the suicide bombers?
On the contrary, what I find surprising, even amazing, is that until quite recently, according to opinion polls, the great majority of Palestinians still, in spite of everything, believed in a negotiated settlement.
Therefore, yes, terrorist attacks against Israel have increased, and inevitably, the two motives of shaking off the occupation and hoping to
destroy Israel altogether, have got mixed up, and it is no longer easily possible to differentiate between them. And yes, any Israeli government was
bound to take strong measures to protect its people against such attacks.
In addition, Sharon shrewdly took advantage of America?s war against terrorism to claim that he was only doing the same in his own region. And
it sounds perfectly plausible. But Israel has brought it all on itself!
If Israel had not colonised Palestinian land for the last 35 years; if Israel had heeded the UN and world opinion and stopped its settlement
programme; if Israel had not continued with it even after Oslo; if Israel had evacuated just two or three of its settlements in the most sensitive
areas, like Gaza and Hebron; and if it had not retaliated quite so ferociously ? then the level of Palestinian resentment would have been so
much lower, and the incidence of terrorism so much less, or might even have fizzled out almost completely as has happened with the IRA since the Good Friday agreement; and the present situation would never have arisen in its present form. None of this excuses suicide or other terrorist attacks
against civilians; it only shows that they would not have happened, at least to such an extent, if Israel had behaved differently, and honourably, and rightly, over the years.
But even given the situation as it was a few weeks ago, although it made a strong Israeli response necessary, it was not inevitable that Israel should have set out to destroy the PA police, which alone could have suppressed
Palestinian terrorism, and that then Arafat should be condemned for not doing what he had been disabled to do. And it was not inevitable that the IDF should behave as brutally as it evidently has, violating the Geneva Conventions and the Declaration of Human Rights in innumerable ways, and committing atrocities which will shame us Jews for centuries to come.
But given all that has happened, it is not surprising either that almost the whole world should feel revulsion for Israel?s behaviour towards the Palestinians in places like Jenin, and that in this anti-Israel (i.e., anti-Sharon) fury several different motives should get mixed up:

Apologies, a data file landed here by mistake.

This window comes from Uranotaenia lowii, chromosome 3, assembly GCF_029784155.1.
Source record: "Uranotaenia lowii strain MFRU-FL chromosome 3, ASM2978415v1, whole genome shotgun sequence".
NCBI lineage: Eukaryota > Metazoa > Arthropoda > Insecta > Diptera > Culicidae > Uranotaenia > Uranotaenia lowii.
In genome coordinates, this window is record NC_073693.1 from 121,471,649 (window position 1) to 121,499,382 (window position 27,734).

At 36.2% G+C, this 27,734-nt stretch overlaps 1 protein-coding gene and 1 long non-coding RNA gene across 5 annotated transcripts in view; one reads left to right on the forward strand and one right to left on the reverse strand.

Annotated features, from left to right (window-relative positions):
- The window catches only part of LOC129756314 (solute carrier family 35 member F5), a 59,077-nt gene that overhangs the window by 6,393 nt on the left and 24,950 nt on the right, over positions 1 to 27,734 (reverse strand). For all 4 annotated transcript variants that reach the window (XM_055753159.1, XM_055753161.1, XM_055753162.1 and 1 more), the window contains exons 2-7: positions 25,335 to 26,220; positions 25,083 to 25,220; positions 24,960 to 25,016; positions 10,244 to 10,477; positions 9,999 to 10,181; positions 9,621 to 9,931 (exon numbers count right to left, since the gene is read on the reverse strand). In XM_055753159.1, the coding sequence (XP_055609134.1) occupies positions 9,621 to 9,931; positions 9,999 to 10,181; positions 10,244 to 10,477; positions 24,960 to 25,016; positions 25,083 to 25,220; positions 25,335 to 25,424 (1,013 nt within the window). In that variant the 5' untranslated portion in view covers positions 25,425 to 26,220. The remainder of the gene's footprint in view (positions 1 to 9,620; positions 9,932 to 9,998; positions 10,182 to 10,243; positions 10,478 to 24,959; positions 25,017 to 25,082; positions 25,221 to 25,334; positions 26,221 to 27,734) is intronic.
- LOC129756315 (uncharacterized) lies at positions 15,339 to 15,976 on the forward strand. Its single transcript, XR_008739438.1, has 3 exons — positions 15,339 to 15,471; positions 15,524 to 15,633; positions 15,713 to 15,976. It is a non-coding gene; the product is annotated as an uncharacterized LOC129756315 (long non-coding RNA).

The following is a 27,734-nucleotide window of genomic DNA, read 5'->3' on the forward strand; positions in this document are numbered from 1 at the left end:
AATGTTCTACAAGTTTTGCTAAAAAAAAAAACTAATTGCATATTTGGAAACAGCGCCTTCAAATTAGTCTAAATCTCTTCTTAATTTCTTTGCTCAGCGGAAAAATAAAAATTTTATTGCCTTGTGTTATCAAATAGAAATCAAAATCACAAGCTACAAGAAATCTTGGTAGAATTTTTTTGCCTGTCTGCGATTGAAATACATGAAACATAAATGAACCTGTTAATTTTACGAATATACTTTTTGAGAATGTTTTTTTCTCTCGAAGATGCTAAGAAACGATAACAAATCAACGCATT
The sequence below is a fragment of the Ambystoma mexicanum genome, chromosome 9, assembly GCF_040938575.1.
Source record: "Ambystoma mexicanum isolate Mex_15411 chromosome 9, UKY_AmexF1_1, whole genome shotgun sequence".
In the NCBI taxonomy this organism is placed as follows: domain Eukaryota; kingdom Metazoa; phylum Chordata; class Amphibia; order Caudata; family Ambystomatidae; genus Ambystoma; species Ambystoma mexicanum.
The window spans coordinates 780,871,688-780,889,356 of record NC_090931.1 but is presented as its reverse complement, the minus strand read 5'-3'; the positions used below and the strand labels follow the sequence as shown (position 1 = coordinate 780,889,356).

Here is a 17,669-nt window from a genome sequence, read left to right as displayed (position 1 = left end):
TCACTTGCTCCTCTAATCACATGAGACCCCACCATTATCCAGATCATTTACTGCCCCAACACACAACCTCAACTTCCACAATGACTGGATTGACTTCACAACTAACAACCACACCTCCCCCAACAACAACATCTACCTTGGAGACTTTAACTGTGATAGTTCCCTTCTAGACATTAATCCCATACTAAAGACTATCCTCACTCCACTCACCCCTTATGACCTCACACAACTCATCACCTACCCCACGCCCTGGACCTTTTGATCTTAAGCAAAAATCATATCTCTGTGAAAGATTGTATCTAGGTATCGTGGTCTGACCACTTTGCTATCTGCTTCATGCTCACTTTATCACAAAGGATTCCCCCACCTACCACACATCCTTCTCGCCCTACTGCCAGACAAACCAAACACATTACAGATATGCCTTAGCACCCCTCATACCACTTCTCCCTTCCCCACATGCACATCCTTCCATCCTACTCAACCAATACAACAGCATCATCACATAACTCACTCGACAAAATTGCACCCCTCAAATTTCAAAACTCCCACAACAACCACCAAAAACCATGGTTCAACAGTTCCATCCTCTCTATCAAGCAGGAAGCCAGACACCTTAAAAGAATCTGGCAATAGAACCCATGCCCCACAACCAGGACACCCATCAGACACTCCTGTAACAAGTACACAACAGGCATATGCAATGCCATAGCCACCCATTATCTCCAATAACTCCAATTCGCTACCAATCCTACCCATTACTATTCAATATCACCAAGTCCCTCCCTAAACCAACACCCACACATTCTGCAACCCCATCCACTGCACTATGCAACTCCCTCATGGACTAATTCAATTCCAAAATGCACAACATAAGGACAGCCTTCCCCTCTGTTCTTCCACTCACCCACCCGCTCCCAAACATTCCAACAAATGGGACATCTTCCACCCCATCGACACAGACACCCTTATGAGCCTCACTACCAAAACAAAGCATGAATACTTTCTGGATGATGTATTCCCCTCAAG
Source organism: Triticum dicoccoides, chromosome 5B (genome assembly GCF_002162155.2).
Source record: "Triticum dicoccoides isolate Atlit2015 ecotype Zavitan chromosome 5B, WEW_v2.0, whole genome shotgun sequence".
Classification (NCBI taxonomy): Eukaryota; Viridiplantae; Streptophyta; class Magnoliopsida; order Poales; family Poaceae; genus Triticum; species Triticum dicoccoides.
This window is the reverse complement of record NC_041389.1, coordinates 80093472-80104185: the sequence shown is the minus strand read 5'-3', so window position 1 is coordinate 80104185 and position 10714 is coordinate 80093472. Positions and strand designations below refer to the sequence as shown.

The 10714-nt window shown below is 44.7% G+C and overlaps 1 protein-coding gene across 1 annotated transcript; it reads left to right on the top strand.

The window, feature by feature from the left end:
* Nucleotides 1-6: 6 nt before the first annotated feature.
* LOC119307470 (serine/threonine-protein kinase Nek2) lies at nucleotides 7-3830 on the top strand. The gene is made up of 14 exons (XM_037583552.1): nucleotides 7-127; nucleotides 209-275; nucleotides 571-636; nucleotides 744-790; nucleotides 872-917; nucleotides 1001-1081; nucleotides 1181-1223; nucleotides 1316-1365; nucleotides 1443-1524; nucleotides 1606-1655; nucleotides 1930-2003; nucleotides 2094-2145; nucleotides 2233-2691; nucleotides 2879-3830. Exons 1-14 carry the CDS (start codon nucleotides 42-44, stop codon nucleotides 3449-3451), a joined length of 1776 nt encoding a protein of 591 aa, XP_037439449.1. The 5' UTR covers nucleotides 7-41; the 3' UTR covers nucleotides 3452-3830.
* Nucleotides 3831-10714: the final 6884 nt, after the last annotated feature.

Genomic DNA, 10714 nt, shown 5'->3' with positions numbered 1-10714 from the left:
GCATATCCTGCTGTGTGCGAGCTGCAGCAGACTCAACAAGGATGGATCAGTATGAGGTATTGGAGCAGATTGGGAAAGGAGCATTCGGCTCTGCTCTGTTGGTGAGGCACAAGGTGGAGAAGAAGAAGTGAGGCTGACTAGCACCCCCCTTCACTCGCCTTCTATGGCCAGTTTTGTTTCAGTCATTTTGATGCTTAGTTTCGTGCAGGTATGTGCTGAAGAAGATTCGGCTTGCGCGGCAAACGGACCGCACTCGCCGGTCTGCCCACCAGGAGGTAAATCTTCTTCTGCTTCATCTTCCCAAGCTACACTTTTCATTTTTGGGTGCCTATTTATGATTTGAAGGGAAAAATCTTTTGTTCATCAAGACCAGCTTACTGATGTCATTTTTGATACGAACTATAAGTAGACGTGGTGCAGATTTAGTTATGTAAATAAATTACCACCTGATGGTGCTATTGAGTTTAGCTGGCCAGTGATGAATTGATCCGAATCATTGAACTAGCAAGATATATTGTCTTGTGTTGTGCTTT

(a) sympathy for the underdog, (b) contempt for the big bully, (c) outrage against the injustice that has been done to the Palestinians ever since
1948, (d) anger against Israel?s persistent defiance of the UN over many years, and (e) common-or-garden anti-Semitism, expressing itself even in attacks on synagogues in the Diaspora.
Given all this historical background, for Israelis, supported by Diaspora Jews, and now even by Lebrecht, STILL to maintain the myth of Jewish innocence and to say: we have done nothing wrong, we are merely the victims of world-wide anti-Semitism, is nothing less than madness. But it could easily become a self-fulfilling madness, for as Israel and world Jewry continues in its defiant, self-pitying, self-righteous posture, so of course it will further stimulate the very anti-Semitism which it fears, and in the Muslim fundamentalist world especially that could become an overwhelming force. Hence "Quem Jupiter vult perdereS" could yet prove true once more.
You must read today?s article by Jonathan Freedland in the Guardian.
He speaks of two parallel universes (of perception) which never meet, and
offers no hope.
But there IS a way out of the impasse even at this eleventh hour. It is, as I keep on saying, for both sides to admit that they have made mistakes, to try to understand each other?s point of view, to implement the Mitchell Report, and after a cease-fire and a cooling off period to convene a peace conference based on the Saudi proposal as its agenda.
Now I hope you understand why I find Norman Lebrecht?s article only half-true and totally unhelpful - and Jonathan Freedland's article almost completely true and equally unhelpful.
To read Jonathan Freedland go to: